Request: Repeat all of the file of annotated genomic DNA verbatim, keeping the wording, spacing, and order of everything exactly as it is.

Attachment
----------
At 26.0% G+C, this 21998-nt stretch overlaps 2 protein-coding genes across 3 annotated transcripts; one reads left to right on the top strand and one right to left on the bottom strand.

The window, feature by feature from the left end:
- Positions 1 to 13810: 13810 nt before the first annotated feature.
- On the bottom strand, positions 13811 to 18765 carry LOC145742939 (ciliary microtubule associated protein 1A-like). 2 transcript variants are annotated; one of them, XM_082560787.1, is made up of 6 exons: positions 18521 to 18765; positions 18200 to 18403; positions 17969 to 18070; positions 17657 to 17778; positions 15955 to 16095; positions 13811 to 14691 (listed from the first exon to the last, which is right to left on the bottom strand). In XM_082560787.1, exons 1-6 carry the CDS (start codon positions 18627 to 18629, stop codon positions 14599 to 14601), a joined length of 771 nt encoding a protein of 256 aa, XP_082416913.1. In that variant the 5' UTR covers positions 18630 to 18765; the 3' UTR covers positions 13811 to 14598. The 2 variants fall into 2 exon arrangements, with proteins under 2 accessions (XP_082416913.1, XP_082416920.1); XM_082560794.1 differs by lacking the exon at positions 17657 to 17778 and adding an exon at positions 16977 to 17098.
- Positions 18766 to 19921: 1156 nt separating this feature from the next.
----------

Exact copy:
At 26.0% G+C, this 21998-nt stretch overlaps 2 protein-coding genes across 3 annotated transcripts; one reads left to right on the top strand and one right to left on the bottom strand.

The window, feature by feature from the left end:
- Positions 1 to 13810: 13810 nt before the first annotated feature.
- On the bottom strand, positions 13811 to 18765 carry LOC145742939 (ciliary microtubule associated protein 1A-like). 2 transcript variants are annotated; one of them, XM_082560787.1, is made up of 6 exons: positions 18521 to 18765; positions 18200 to 18403; positions 17969 to 18070; positions 17657 to 17778; positions 15955 to 16095; positions 13811 to 14691 (listed from the first exon to the last, which is right to left on the bottom strand). In XM_082560787.1, exons 1-6 carry the CDS (start codon positions 18627 to 18629, stop codon positions 14599 to 14601), a joined length of 771 nt encoding a protein of 256 aa, XP_082416913.1. In that variant the 5' UTR covers positions 18630 to 18765; the 3' UTR covers positions 13811 to 14598. The 2 variants fall into 2 exon arrangements, with proteins under 2 accessions (XP_082416913.1, XP_082416920.1); XM_082560794.1 differs by lacking the exon at positions 17657 to 17778 and adding an exon at positions 16977 to 17098.
- Positions 18766 to 19921: 1156 nt separating this feature from the next.